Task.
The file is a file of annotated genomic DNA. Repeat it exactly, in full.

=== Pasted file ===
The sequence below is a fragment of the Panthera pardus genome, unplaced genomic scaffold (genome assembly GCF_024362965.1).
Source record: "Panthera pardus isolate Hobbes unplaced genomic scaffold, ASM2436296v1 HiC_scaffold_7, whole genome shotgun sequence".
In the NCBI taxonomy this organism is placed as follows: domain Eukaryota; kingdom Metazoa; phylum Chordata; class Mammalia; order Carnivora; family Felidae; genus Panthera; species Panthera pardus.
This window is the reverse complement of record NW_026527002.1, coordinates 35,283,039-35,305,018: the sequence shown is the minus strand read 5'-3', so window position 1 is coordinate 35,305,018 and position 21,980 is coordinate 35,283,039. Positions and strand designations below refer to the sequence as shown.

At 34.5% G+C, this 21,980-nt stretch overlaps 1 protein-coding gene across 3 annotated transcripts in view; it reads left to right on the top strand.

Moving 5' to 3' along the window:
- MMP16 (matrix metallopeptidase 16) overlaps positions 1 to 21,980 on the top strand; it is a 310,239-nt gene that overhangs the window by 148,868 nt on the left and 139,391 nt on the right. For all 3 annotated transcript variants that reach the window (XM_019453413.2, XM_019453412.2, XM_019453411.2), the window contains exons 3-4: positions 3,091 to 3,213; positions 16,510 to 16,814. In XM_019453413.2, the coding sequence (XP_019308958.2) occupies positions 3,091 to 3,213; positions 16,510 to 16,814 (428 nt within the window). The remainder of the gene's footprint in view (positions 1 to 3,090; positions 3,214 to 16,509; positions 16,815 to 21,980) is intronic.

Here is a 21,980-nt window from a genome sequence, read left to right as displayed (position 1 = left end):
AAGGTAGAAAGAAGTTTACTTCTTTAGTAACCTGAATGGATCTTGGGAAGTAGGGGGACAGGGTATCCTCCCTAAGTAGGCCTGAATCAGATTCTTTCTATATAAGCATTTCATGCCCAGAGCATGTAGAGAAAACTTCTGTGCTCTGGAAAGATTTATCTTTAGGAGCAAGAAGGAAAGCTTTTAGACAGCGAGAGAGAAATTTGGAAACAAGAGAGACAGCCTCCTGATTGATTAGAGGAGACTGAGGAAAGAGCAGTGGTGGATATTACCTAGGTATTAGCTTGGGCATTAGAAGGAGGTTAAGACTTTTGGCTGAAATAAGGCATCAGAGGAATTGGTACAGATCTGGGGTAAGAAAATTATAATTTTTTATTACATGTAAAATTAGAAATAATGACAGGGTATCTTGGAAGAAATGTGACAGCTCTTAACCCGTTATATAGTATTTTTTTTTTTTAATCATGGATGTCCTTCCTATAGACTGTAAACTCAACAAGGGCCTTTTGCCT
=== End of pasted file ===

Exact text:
The sequence below is a fragment of the Panthera pardus genome, unplaced genomic scaffold (genome assembly GCF_024362965.1).
Source record: "Panthera pardus isolate Hobbes unplaced genomic scaffold, ASM2436296v1 HiC_scaffold_7, whole genome shotgun sequence".
In the NCBI taxonomy this organism is placed as follows: domain Eukaryota; kingdom Metazoa; phylum Chordata; class Mammalia; order Carnivora; family Felidae; genus Panthera; species Panthera pardus.
This window is the reverse complement of record NW_026527002.1, coordinates 35,283,039-35,305,018: the sequence shown is the minus strand read 5'-3', so window position 1 is coordinate 35,305,018 and position 21,980 is coordinate 35,283,039. Positions and strand designations below refer to the sequence as shown.

At 34.5% G+C, this 21,980-nt stretch overlaps 1 protein-coding gene across 3 annotated transcripts in view; it reads left to right on the top strand.

Moving 5' to 3' along the window:
- MMP16 (matrix metallopeptidase 16) overlaps positions 1 to 21,980 on the top strand; it is a 310,239-nt gene that overhangs the window by 148,868 nt on the left and 139,391 nt on the right. For all 3 annotated transcript variants that reach the window (XM_019453413.2, XM_019453412.2, XM_019453411.2), the window contains exons 3-4: positions 3,091 to 3,213; positions 16,510 to 16,814. In XM_019453413.2, the coding sequence (XP_019308958.2) occupies positions 3,091 to 3,213; positions 16,510 to 16,814 (428 nt within the window). The remainder of the gene's footprint in view (positions 1 to 3,090; positions 3,214 to 16,509; positions 16,815 to 21,980) is intronic.

Here is a 21,980-nt window from a genome sequence, read left to right as displayed (position 1 = left end):
AAGGTAGAAAGAAGTTTACTTCTTTAGTAACCTGAATGGATCTTGGGAAGTAGGGGGACAGGGTATCCTCCCTAAGTAGGCCTGAATCAGATTCTTTCTATATAAGCATTTCATGCCCAGAGCATGTAGAGAAAACTTCTGTGCTCTGGAAAGATTTATCTTTAGGAGCAAGAAGGAAAGCTTTTAGACAGCGAGAGAGAAATTTGGAAACAAGAGAGACAGCCTCCTGATTGATTAGAGGAGACTGAGGAAAGAGCAGTGGTGGATATTACCTAGGTATTAGCTTGGGCATTAGAAGGAGGTTAAGACTTTTGGCTGAAATAAGGCATCAGAGGAATTGGTACAGATCTGGGGTAAGAAAATTATAATTTTTTATTACATGTAAAATTAGAAATAATGACAGGGTATCTTGGAAGAAATGTGACAGCTCTTAACCCGTTATATAGTATTTTTTTTTTTTAATCATGGATGTCCTTCCTATAGACTGTAAACTCAACAAGGGCCTTTTGCCT